Abstract: This paper surveys China's legal system in the economic reform era. We analyze the role of law in the economy, assessing whether China's formal legal system contributed to those expectations of stable and predictable rights of property and contract that are prerequisites for growth. The paper begins by detailing legal developments. The relationship between legal and economic development was bidirectional - a coevolutionary process. We then examine three spheres of activity - property rights, agreements to trade, and corporate governance - asking whether law plays an important role, how that role has changed, and what the current problems are. Common themes arise. First, there have been profound changes, with law playing an increasingly important role. Second, formal legal institutions have not made a critical contribution to China's remarkable economic success. This latter conclusion leaves open the question of which mechanisms generated the necessary expectations of reasonable returns from decentralized economic activity. We briefly reflect on mechanisms other than law that might have produced such expectations, for example, the role of local Communist Party officials. However, lack of empirical information suggests this is a topic for future research.
    Keywords: China, institutions, law, property rights, contracts, corporate governance
    JEL: P20 P26 P30 P37 N45 K00 K20 K40
    Date: 2006–02
  15. By: Osamu Saito; Tokihiko Settsu
    Abstract: In the latter half of the Tokugawa period economic growth, however sluggish its pace was, took place in the form of rural industrialisation and the expansion of inter-regional trade. This paper addresses the following questions: how capital was mobilised for such rural-centred growth in production and commerce, and how the quasi-capital markets worked in both the Osaka economy and in the countryside, with special reference to trends in interest rates over time, in a pre-modern setting of market segmentation. The paper will argue that although Tokugawa Japan's formal institutions were far from ideal, the credit systems did function as quasi-capital markets reasonably well within each commercial network formed through relational contracting, and that for the Smithian process of early modern growth to work, inter-regional competition mattered more than institutional maturity of the nation's market environment.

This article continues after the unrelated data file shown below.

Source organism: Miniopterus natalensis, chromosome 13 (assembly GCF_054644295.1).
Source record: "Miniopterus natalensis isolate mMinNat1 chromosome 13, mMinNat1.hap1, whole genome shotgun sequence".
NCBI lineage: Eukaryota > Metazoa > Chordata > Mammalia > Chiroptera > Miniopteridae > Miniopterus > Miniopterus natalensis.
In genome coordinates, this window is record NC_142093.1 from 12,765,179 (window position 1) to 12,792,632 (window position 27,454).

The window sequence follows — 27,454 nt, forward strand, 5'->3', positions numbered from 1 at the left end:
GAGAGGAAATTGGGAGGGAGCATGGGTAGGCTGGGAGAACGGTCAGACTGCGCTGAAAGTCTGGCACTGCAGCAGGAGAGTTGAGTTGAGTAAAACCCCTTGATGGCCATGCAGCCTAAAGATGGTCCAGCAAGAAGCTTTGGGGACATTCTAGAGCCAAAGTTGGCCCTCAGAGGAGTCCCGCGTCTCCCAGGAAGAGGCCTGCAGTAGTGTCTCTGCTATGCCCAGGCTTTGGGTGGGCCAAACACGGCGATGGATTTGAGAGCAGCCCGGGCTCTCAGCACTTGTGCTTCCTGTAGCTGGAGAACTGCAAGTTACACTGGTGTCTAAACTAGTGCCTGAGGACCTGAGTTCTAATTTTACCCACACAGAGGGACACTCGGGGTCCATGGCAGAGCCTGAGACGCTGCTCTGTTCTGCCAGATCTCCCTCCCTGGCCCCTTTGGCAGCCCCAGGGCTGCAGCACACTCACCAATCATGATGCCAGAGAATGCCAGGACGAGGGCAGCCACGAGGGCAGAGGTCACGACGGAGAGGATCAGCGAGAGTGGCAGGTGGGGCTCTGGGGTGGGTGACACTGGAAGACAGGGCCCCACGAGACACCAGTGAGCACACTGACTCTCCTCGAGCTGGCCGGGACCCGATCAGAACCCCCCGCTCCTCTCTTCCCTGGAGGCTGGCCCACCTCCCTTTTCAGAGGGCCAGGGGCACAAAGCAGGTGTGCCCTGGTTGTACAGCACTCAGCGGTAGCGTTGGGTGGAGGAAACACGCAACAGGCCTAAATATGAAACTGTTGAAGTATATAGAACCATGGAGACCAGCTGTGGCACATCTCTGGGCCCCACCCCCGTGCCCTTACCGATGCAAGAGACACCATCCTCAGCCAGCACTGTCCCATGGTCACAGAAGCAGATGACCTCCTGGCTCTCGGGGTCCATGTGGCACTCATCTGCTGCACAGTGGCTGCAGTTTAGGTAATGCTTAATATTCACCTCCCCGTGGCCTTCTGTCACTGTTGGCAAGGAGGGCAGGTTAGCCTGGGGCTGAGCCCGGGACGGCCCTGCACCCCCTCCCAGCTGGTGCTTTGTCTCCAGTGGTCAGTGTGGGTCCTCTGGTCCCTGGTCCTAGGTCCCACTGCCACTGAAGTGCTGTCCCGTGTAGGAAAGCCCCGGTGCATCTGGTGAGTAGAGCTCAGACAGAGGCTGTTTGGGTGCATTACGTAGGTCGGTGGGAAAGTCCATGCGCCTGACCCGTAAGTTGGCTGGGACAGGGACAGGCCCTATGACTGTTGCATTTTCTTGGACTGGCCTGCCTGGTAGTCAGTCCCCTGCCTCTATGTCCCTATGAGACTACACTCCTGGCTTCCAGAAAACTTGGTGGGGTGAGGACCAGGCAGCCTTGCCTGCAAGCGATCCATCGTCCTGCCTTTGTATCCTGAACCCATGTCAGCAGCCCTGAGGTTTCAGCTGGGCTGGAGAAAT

Date: 2006–02
  16. By: Satoru Kanoh; Chakkrit Pumpaisanchai
    Abstract: The literature referring to the credit slowdown has been plagued by the identification problem of whether a decline in a bank's credit is derived from the demand or the supply side. This paper proposes an original approach in directly estimating the credit demand and the credit supply from survey data. Using the TANKAN and the recently published Senior Loan Officer survey data, the paper demonstrates that the observed lending amount did not change much during the period of study; however, the observed lending amount deviated, as one might expect, from the estimated credit demand and credit supply for every firm size. This credit mismatch presents evidence of credit market imperfections and is of interest for further investigation as a possible explanation of firms' liquidity constraints and banks' lending mechanisms.
    Keywords: Credit demand, Credit supply, Survey data, Japanese Economy
    JEL: C42 C51 E10 O53
    Date: 2006–02
  17. By: Yukako Murakami; Kyoji Fukao
    Abstract: Firstly, this paper shows that before M&A the foreign firms value the facility and scale economy in target firms which have greater capital stock and sales in the host country. Secondly, out-in M&A firms acquired by foreign firms saw an improvement in their business efficiency after the acquisition. This finding suggests that out-in M&As involve a transfer of business resources or technological knowledge that help to further lift the efficiency of firms.
    Keywords: FDI, Total Factor Productivity, Merger and acquisition, Selection Hypothesis, Spillover
    JEL: F1 F2 O3
    Date: 2006–02
  18. By: Rene Belderbos; Kyoji Fukao; Tomoko Iwasa
    Abstract: A considerable share of R&D investment is due to multinational firms that simultaneously operate R&D bases at home and abroad. The existing empirical literature on R&D investment has however ignored the possibility that domestic and foreign R&D investments are simultaneously decided. In this paper, we draw on the technological opportunity, appropriability, and demand framework suggested by Cohen and Klepper (1996) to develop a simple model of foreign and domestic R&D investment. We test the model's predictions concerning the ratio of foreign to domestic R&D investment on a sample of 146 Japanese multinational firms' R&D investments in Japan and the United States in 1996. The empirical results confirm that the foreign R&D ratio depends on relative technological opportunities, relative demand conditions, and a proxy for firm-level R&D productivity. When differentiating between research and development activities, foreign research is driven by technological opportunity and foreign development by the demand factor, as expected.